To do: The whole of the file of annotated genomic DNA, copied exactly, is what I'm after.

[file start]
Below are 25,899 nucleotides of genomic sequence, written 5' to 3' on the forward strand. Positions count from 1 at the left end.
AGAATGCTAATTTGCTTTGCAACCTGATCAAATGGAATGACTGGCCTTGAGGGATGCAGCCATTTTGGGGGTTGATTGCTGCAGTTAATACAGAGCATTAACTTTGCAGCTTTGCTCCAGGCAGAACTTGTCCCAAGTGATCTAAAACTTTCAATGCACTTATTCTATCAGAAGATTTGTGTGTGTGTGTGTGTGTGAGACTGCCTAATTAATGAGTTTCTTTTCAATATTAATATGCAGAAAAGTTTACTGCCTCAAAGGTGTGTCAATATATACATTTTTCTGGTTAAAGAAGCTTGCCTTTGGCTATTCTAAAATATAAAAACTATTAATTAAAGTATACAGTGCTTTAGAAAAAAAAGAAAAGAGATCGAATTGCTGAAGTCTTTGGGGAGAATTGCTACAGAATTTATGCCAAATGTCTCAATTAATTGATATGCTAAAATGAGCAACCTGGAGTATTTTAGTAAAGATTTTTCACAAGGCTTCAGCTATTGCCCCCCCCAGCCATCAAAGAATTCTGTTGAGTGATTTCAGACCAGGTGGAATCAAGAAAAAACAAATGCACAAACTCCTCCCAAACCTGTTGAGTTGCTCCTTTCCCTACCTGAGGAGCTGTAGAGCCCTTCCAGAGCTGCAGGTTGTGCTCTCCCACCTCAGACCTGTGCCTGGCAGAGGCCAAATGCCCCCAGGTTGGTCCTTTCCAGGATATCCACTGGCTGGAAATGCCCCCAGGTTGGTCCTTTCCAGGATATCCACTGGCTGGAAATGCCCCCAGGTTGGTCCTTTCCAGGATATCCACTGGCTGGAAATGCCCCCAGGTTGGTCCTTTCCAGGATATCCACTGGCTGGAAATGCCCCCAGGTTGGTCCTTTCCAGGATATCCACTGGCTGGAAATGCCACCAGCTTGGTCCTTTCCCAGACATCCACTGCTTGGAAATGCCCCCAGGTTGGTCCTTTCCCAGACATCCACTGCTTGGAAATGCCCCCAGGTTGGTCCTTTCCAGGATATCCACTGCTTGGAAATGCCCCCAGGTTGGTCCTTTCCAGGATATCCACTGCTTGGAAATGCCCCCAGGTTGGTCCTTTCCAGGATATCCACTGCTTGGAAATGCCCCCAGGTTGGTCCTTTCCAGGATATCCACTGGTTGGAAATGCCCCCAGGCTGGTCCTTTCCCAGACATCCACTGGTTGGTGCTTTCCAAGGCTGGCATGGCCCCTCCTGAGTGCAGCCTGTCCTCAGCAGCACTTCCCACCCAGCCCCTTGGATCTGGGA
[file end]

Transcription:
Below are 25,899 nucleotides of genomic sequence, written 5' to 3' on the forward strand. Positions count from 1 at the left end.
AGAATGCTAATTTGCTTTGCAACCTGATCAAATGGAATGACTGGCCTTGAGGGATGCAGCCATTTTGGGGGTTGATTGCTGCAGTTAATACAGAGCATTAACTTTGCAGCTTTGCTCCAGGCAGAACTTGTCCCAAGTGATCTAAAACTTTCAATGCACTTATTCTATCAGAAGATTTGTGTGTGTGTGTGTGTGTGAGACTGCCTAATTAATGAGTTTCTTTTCAATATTAATATGCAGAAAAGTTTACTGCCTCAAAGGTGTGTCAATATATACATTTTTCTGGTTAAAGAAGCTTGCCTTTGGCTATTCTAAAATATAAAAACTATTAATTAAAGTATACAGTGCTTTAGAAAAAAAAGAAAAGAGATCGAATTGCTGAAGTCTTTGGGGAGAATTGCTACAGAATTTATGCCAAATGTCTCAATTAATTGATATGCTAAAATGAGCAACCTGGAGTATTTTAGTAAAGATTTTTCACAAGGCTTCAGCTATTGCCCCCCCCAGCCATCAAAGAATTCTGTTGAGTGATTTCAGACCAGGTGGAATCAAGAAAAAACAAATGCACAAACTCCTCCCAAACCTGTTGAGTTGCTCCTTTCCCTACCTGAGGAGCTGTAGAGCCCTTCCAGAGCTGCAGGTTGTGCTCTCCCACCTCAGACCTGTGCCTGGCAGAGGCCAAATGCCCCCAGGTTGGTCCTTTCCAGGATATCCACTGGCTGGAAATGCCCCCAGGTTGGTCCTTTCCAGGATATCCACTGGCTGGAAATGCCCCCAGGTTGGTCCTTTCCAGGATATCCACTGGCTGGAAATGCCCCCAGGTTGGTCCTTTCCAGGATATCCACTGGCTGGAAATGCCCCCAGGTTGGTCCTTTCCAGGATATCCACTGGCTGGAAATGCCACCAGCTTGGTCCTTTCCCAGACATCCACTGCTTGGAAATGCCCCCAGGTTGGTCCTTTCCCAGACATCCACTGCTTGGAAATGCCCCCAGGTTGGTCCTTTCCAGGATATCCACTGCTTGGAAATGCCCCCAGGTTGGTCCTTTCCAGGATATCCACTGCTTGGAAATGCCCCCAGGTTGGTCCTTTCCAGGATATCCACTGCTTGGAAATGCCCCCAGGTTGGTCCTTTCCAGGATATCCACTGGTTGGAAATGCCCCCAGGCTGGTCCTTTCCCAGACATCCACTGGTTGGTGCTTTCCAAGGCTGGCATGGCCCCTCCTGAGTGCAGCCTGTCCTCAGCAGCACTTCCCACCCAGCCCCTTGGATCTGGGA